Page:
JUNE 28 - JULY 2, 2020   •  Boston, MA
30 years of Care Transitions Across the Full Continuum

1005 – Shared Decision Making – Professional Collaboration, Advocacy and Balance

Jun 29 2020
9:45 am - 11:00 am

1005 – Shared Decision Making – Professional Collaboration, Advocacy and Balance

We start making decisions at a young age, progressing through our lifespan, in health, as well as illness. How do we know what to do when one’s health status changes, how are our coping skills brought into play? How will that impact the healthcare journey for ourselves, our clients or even our loved ones? By approaching decisions systematically, considering personal preferences, cultural implications and evidence based practices, healthcare decision making is optimized. Utilizing shared decision making (SDM) that includes patient engagement strategies, this will improve patient experience, a key goal in the Quadruple Aim.
Discussion will review elements of shared decision making, such as care strategies, portals, and patient education tools. Benefits vs risks of care options are key in assisting patients’ decision making, but there must be understanding of health conditions and the possible impact. Communication is vital for the provider and patient both having knowledge of the patients’ values, but also their socio-economic and educational background (a few elements of the social determinants of health). Healthcare decisions recognizing health literacy, while understanding patient preferences must be key factors in effective SDM. The professional case manager is the conduit in this process along the continuum and through all lifespans, while adhering to a professional code of conduct and an ethical focus on goals and outcomes.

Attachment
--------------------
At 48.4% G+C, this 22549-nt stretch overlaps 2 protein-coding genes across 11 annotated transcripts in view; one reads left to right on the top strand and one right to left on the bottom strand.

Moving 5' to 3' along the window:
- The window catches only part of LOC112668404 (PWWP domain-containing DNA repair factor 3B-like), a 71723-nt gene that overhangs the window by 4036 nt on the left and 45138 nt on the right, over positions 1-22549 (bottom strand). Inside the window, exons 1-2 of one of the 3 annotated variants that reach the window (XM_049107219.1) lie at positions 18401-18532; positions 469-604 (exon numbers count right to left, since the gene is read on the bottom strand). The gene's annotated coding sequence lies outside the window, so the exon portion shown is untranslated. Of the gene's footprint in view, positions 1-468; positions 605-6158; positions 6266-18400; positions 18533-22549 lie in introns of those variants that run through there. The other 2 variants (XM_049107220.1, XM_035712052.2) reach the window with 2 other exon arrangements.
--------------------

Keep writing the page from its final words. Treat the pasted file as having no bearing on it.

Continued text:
With increasing numbers of elders living longer with more chronic conditions, SDM can be impacted by cognitive impairment or dementia. The decision making may fall to a responsible party, but there can be disagreement and concerns about the cognitive changes of the elder. We will analyze a case study, and how SDM can shift to a new decision maker.
The patient is the expert on themselves, the healthcare provider is proficient in clinical aspects of care. The two must then meet on common ground, balancing patient, family/caregiver preferences with best practices. SDM offers a partnership to consider all viewpoints, resulting in optimal wellness, quality outcomes and satisfied customers.

Objectives:
1. Outline 3 best practices in SDM which are valuable in CM practice
2. Describe three patient centered outcomes utilizing shared decision making for coping across the lifespan
3. Review and analyze a case study where cognitive impairment impacts the SDM model, and how to reach possible resolution